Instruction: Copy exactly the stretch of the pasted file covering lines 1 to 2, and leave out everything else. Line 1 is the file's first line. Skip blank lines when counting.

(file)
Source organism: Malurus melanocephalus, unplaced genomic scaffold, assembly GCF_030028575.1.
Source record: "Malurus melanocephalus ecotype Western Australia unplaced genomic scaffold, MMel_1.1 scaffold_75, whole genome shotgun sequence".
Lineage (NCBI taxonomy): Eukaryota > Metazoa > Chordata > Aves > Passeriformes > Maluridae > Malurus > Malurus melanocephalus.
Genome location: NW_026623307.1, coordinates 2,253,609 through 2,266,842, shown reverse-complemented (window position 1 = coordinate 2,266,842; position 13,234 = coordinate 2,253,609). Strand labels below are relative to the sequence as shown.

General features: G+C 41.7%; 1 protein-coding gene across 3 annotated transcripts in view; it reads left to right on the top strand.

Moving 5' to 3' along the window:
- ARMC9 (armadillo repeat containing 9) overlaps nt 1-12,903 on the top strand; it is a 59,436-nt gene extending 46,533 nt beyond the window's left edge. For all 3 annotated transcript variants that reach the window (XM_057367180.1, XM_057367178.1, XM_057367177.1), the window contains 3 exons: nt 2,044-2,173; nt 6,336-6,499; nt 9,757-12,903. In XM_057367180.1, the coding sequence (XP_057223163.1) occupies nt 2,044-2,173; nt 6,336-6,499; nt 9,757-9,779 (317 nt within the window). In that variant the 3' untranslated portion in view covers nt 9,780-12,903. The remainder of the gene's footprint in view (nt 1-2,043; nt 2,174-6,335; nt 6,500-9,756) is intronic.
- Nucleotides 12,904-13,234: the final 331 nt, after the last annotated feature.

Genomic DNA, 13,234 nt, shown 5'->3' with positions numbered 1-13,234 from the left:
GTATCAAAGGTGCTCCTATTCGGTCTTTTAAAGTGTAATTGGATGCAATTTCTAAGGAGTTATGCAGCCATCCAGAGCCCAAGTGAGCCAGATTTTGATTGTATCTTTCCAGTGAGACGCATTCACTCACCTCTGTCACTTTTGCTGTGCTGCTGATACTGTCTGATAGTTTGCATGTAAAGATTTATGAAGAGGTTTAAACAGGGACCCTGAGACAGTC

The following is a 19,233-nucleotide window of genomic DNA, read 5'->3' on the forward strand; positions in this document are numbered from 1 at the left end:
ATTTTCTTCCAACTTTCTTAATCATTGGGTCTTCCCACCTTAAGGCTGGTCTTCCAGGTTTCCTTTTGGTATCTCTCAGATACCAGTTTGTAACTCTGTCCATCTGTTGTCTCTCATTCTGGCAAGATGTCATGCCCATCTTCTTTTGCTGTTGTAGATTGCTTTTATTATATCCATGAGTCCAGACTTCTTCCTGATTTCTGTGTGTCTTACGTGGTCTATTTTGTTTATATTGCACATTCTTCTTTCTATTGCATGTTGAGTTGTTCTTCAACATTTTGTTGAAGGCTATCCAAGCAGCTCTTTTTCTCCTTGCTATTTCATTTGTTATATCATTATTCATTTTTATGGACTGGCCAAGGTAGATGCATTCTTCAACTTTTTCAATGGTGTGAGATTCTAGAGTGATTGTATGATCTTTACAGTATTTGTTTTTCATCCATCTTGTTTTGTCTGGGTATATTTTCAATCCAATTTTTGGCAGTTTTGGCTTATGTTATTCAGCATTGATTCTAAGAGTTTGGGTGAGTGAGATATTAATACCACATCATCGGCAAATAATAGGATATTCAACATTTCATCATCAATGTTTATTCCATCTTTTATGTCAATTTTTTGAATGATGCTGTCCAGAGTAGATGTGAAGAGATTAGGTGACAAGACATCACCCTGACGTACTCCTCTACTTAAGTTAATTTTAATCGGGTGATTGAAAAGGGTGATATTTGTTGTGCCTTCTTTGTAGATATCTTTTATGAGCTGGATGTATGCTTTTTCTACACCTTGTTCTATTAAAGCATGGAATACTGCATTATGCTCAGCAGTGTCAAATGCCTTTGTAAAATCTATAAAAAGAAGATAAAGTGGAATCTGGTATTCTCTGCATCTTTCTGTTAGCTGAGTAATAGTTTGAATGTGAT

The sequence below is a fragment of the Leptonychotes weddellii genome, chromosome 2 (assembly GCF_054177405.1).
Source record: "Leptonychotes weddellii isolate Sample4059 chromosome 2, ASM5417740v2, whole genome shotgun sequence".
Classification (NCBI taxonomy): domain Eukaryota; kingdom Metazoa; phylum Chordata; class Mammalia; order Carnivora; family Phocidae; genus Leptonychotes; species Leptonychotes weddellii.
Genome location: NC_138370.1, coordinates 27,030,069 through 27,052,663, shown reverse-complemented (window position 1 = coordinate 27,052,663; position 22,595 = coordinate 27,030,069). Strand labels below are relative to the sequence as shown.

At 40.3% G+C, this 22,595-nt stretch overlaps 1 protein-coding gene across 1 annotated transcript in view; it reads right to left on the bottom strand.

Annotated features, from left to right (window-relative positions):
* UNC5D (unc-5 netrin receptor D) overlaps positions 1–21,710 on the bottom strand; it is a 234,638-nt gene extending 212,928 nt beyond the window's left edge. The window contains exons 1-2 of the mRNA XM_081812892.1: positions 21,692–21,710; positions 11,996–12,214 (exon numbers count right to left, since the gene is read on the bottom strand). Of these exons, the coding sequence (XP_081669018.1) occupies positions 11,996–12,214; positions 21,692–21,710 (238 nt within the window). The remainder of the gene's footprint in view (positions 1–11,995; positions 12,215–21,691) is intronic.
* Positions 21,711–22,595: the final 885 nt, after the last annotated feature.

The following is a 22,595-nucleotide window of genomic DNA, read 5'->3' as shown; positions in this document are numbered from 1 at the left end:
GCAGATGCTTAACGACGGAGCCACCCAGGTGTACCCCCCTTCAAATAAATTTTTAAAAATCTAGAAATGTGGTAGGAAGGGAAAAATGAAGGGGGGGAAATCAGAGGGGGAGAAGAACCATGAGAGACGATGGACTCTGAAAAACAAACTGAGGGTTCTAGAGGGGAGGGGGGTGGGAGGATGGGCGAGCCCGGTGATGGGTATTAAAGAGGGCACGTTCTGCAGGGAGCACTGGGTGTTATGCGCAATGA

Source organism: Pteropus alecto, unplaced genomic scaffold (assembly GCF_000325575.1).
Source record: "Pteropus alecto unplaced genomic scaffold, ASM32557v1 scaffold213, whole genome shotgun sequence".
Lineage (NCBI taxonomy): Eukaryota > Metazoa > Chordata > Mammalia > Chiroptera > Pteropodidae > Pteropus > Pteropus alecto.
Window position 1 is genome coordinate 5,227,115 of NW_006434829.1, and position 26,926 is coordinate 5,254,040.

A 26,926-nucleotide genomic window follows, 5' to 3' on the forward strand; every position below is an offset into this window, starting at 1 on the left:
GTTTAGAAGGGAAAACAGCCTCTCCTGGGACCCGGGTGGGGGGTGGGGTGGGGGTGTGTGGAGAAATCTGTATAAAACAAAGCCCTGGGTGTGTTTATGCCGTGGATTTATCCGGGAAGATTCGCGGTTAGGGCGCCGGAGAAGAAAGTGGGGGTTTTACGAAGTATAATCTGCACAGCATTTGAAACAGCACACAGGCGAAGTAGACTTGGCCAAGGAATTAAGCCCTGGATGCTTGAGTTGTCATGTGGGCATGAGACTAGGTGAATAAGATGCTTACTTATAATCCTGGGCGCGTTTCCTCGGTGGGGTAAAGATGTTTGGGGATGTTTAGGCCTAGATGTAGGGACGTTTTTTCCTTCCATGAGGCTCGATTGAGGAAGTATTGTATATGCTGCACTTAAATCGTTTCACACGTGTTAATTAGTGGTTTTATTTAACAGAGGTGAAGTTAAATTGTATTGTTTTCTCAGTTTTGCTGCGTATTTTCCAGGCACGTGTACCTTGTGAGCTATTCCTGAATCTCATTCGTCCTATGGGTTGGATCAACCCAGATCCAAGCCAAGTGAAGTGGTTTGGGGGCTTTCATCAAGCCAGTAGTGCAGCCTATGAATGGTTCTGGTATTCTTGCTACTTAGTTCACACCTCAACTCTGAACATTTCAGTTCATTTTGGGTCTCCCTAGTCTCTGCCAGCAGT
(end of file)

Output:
Source organism: Malurus melanocephalus, unplaced genomic scaffold, assembly GCF_030028575.1.
Source record: "Malurus melanocephalus ecotype Western Australia unplaced genomic scaffold, MMel_1.1 scaffold_75, whole genome shotgun sequence".